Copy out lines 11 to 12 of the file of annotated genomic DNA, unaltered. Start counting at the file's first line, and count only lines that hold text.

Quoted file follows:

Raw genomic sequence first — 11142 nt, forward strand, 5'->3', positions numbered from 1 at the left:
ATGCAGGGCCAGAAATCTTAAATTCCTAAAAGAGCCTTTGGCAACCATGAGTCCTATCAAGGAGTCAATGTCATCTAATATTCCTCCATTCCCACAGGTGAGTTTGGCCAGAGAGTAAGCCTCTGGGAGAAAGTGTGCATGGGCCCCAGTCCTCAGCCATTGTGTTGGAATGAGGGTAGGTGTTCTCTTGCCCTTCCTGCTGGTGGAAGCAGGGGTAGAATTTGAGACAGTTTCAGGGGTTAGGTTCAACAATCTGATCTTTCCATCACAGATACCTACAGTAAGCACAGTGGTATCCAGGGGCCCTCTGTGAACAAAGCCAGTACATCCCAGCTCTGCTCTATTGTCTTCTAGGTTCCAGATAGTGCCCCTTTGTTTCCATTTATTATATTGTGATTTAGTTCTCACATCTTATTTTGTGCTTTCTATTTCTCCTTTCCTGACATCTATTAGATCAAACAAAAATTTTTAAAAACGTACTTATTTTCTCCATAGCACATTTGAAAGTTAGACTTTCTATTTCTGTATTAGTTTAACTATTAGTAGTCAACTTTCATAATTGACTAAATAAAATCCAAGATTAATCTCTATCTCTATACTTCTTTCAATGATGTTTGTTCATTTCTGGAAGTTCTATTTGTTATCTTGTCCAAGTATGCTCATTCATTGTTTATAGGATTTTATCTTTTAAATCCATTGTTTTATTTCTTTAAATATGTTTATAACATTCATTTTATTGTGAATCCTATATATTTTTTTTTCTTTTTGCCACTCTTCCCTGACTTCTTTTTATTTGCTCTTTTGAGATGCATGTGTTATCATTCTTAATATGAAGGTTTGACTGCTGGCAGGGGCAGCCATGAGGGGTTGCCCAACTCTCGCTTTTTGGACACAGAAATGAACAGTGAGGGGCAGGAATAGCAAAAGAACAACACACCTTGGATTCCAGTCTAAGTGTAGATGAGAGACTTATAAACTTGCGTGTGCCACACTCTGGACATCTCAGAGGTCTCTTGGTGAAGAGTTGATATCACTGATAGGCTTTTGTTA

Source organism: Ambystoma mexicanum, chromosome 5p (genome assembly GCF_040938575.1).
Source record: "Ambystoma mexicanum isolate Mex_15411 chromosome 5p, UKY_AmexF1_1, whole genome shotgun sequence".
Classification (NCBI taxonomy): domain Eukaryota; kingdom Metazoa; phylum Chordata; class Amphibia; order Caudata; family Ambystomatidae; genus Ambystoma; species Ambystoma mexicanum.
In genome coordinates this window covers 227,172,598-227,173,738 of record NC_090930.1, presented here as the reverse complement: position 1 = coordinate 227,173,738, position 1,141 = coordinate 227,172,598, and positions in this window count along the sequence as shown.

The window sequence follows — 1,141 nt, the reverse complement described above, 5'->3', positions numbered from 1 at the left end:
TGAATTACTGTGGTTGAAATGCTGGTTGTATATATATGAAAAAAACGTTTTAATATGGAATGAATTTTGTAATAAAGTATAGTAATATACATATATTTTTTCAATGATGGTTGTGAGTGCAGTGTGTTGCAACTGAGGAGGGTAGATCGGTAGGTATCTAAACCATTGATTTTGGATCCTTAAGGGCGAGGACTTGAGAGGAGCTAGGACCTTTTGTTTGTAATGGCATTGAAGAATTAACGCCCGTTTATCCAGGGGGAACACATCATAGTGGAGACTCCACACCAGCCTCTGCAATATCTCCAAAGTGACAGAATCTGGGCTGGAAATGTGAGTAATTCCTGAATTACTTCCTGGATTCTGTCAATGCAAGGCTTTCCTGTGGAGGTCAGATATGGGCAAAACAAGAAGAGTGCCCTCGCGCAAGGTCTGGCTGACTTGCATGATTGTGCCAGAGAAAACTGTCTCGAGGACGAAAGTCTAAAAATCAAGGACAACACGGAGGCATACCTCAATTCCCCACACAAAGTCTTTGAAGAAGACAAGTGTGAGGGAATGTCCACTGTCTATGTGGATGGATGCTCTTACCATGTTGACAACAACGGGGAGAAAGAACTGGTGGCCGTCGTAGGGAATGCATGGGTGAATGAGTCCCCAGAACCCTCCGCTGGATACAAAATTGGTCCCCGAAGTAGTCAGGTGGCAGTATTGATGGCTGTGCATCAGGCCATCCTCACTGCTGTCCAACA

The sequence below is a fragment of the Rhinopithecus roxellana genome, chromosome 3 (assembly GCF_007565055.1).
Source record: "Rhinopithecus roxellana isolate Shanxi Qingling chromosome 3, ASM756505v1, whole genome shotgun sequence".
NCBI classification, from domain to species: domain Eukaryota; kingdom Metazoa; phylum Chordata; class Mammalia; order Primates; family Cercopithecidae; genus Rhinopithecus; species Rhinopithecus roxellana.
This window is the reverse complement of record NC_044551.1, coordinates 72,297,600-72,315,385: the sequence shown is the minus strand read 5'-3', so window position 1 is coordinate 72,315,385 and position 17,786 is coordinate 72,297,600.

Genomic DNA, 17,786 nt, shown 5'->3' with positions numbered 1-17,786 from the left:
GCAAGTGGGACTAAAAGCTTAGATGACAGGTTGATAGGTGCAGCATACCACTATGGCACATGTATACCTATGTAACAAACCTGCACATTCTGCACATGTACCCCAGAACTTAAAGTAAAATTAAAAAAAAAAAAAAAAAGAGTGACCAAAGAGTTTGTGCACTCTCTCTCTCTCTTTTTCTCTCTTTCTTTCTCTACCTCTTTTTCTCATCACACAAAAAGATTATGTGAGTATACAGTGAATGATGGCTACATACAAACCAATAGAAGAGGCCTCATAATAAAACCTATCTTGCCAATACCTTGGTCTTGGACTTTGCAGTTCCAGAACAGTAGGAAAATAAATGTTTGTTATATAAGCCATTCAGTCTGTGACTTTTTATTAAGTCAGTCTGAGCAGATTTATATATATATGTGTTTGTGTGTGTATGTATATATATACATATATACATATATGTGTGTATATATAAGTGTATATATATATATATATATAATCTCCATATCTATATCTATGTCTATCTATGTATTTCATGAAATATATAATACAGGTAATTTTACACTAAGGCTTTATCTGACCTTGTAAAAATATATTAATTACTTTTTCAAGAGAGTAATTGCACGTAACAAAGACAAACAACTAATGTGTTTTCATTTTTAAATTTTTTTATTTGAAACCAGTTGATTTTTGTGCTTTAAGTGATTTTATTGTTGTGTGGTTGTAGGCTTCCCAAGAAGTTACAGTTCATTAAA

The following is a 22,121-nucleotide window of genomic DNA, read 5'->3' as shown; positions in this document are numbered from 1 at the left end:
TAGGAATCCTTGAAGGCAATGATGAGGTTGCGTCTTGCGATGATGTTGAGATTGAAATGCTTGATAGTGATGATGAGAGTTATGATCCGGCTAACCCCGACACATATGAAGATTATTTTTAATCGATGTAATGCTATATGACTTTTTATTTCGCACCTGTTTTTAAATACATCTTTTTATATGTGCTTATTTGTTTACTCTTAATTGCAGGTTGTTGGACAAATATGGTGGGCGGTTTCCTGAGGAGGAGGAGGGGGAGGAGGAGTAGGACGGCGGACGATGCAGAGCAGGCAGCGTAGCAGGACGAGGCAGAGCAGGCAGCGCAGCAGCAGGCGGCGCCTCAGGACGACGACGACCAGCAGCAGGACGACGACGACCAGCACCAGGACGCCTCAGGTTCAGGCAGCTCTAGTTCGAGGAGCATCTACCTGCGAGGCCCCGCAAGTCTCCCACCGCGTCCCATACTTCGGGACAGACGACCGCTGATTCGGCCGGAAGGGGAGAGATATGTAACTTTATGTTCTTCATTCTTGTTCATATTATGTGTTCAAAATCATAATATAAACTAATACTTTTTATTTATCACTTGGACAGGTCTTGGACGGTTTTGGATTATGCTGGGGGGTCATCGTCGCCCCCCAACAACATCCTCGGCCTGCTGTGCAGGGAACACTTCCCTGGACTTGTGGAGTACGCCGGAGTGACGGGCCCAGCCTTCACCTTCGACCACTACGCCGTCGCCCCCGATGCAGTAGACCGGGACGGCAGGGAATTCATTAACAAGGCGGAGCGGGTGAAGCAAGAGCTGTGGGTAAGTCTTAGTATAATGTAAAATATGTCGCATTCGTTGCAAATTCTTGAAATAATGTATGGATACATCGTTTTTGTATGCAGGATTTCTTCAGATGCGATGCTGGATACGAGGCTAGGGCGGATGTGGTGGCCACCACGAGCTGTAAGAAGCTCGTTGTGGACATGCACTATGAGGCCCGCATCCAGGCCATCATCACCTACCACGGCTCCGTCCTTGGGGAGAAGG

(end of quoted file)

NCBI classification, from domain to species: domain Eukaryota; kingdom Metazoa; phylum Chordata; class Mammalia; order Primates; family Cercopithecidae; genus Rhinopithecus; species Rhinopithecus roxellana.
This window is the reverse complement of record NC_044551.1, coordinates 72,297,600-72,315,385: the sequence shown is the minus strand read 5'-3', so window position 1 is coordinate 72,315,385 and position 17,786 is coordinate 72,297,600.